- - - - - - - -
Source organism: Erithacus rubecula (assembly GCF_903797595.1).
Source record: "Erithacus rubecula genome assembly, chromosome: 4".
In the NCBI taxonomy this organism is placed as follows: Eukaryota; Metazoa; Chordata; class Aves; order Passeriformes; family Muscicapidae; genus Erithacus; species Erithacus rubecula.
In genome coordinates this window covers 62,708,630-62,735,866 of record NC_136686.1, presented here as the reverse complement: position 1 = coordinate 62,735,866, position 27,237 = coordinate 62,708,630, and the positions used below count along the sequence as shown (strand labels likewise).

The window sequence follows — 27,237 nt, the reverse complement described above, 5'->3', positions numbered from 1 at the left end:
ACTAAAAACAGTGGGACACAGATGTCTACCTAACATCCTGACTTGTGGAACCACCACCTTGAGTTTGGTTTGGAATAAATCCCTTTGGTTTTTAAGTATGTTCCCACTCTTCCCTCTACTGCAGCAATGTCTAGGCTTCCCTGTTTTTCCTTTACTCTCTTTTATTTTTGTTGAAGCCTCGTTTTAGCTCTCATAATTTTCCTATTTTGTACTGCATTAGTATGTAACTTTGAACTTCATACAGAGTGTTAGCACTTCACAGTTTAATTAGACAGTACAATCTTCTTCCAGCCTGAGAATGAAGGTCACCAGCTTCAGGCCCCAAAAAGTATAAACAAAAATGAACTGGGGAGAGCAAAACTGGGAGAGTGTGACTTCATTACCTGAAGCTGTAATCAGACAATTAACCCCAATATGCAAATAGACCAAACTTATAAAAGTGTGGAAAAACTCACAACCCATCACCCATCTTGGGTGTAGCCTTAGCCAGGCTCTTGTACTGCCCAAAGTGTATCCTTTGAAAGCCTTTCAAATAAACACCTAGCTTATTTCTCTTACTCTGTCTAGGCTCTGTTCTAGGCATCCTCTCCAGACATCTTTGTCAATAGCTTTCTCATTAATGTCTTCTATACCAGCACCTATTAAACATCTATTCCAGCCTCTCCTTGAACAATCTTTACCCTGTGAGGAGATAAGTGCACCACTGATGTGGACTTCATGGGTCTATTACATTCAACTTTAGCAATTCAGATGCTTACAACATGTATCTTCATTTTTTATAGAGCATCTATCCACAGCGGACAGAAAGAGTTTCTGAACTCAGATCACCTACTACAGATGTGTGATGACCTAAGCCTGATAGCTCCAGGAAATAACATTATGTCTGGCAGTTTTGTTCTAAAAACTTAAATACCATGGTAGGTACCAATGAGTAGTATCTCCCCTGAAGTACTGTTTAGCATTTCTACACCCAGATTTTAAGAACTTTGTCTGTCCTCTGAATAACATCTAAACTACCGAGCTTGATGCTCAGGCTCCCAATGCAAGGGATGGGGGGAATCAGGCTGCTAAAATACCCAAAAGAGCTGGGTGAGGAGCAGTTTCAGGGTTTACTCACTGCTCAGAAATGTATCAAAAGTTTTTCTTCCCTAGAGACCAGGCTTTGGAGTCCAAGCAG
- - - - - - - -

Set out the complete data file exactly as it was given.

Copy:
Source organism: Erithacus rubecula (assembly GCF_903797595.1).
Source record: "Erithacus rubecula genome assembly, chromosome: 4".
In the NCBI taxonomy this organism is placed as follows: Eukaryota; Metazoa; Chordata; class Aves; order Passeriformes; family Muscicapidae; genus Erithacus; species Erithacus rubecula.
In genome coordinates this window covers 62,708,630-62,735,866 of record NC_136686.1, presented here as the reverse complement: position 1 = coordinate 62,735,866, position 27,237 = coordinate 62,708,630, and the positions used below count along the sequence as shown (strand labels likewise).

The window sequence follows — 27,237 nt, the reverse complement described above, 5'->3', positions numbered from 1 at the left end:
ACTAAAAACAGTGGGACACAGATGTCTACCTAACATCCTGACTTGTGGAACCACCACCTTGAGTTTGGTTTGGAATAAATCCCTTTGGTTTTTAAGTATGTTCCCACTCTTCCCTCTACTGCAGCAATGTCTAGGCTTCCCTGTTTTTCCTTTACTCTCTTTTATTTTTGTTGAAGCCTCGTTTTAGCTCTCATAATTTTCCTATTTTGTACTGCATTAGTATGTAACTTTGAACTTCATACAGAGTGTTAGCACTTCACAGTTTAATTAGACAGTACAATCTTCTTCCAGCCTGAGAATGAAGGTCACCAGCTTCAGGCCCCAAAAAGTATAAACAAAAATGAACTGGGGAGAGCAAAACTGGGAGAGTGTGACTTCATTACCTGAAGCTGTAATCAGACAATTAACCCCAATATGCAAATAGACCAAACTTATAAAAGTGTGGAAAAACTCACAACCCATCACCCATCTTGGGTGTAGCCTTAGCCAGGCTCTTGTACTGCCCAAAGTGTATCCTTTGAAAGCCTTTCAAATAAACACCTAGCTTATTTCTCTTACTCTGTCTAGGCTCTGTTCTAGGCATCCTCTCCAGACATCTTTGTCAATAGCTTTCTCATTAATGTCTTCTATACCAGCACCTATTAAACATCTATTCCAGCCTCTCCTTGAACAATCTTTACCCTGTGAGGAGATAAGTGCACCACTGATGTGGACTTCATGGGTCTATTACATTCAACTTTAGCAATTCAGATGCTTACAACATGTATCTTCATTTTTTATAGAGCATCTATCCACAGCGGACAGAAAGAGTTTCTGAACTCAGATCACCTACTACAGATGTGTGATGACCTAAGCCTGATAGCTCCAGGAAATAACATTATGTCTGGCAGTTTTGTTCTAAAAACTTAAATACCATGGTAGGTACCAATGAGTAGTATCTCCCCTGAAGTACTGTTTAGCATTTCTACACCCAGATTTTAAGAACTTTGTCTGTCCTCTGAATAACATCTAAACTACCGAGCTTGATGCTCAGGCTCCCAATGCAAGGGATGGGGGGAATCAGGCTGCTAAAATACCCAAAAGAGCTGGGTGAGGAGCAGTTTCAGGGTTTACTCACTGCTCAGAAATGTATCAAAAGTTTTTCTTCCCTAGAGACCAGGCTTTGGAGTCCAAGCAG